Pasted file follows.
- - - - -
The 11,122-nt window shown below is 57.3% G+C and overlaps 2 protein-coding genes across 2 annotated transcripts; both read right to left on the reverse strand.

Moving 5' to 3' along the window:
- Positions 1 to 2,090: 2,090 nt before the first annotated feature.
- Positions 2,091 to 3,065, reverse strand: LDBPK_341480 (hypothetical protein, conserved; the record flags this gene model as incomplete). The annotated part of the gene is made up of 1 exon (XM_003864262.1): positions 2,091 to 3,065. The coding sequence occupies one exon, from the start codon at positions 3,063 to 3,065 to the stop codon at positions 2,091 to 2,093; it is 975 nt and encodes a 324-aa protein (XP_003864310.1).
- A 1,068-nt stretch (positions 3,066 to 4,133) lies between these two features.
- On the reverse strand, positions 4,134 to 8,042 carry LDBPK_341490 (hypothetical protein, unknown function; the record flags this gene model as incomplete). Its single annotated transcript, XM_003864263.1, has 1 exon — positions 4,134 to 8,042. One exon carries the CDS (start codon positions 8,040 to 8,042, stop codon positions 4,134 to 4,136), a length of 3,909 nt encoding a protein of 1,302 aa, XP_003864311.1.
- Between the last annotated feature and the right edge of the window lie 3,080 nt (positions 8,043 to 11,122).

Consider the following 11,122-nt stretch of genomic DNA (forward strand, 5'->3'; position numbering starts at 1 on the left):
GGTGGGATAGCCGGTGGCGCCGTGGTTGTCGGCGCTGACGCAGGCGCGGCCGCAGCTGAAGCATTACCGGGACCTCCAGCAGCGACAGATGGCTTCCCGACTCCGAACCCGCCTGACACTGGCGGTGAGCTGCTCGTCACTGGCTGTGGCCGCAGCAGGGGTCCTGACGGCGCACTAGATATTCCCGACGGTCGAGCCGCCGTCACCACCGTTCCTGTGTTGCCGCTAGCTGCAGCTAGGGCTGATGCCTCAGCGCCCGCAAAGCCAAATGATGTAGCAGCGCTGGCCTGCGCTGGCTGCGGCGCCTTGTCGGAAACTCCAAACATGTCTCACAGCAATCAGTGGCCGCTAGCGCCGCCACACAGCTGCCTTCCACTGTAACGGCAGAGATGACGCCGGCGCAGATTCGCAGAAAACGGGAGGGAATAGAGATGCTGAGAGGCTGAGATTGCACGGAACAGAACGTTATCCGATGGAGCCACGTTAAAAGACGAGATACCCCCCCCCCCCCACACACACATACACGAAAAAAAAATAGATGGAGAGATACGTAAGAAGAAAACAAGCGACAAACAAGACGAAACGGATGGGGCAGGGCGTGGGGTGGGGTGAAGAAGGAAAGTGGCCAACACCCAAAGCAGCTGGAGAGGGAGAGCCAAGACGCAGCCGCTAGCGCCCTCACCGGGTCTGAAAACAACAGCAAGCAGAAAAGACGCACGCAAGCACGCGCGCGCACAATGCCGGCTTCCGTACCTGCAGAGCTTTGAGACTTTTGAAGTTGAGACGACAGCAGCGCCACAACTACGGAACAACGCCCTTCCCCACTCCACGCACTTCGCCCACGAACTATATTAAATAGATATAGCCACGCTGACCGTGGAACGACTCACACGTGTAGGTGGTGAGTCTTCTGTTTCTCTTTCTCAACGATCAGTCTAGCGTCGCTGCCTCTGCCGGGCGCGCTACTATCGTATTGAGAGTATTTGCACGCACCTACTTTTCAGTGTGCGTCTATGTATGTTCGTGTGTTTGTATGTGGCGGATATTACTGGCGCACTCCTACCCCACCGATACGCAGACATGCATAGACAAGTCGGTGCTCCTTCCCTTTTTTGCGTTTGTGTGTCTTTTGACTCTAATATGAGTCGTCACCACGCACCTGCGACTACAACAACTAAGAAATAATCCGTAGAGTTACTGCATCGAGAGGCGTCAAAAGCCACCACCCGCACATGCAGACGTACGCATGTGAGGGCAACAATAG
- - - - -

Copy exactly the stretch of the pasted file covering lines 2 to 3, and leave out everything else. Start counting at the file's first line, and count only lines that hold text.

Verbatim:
Moving 5' to 3' along the window:
- Positions 1 to 2,090: 2,090 nt before the first annotated feature.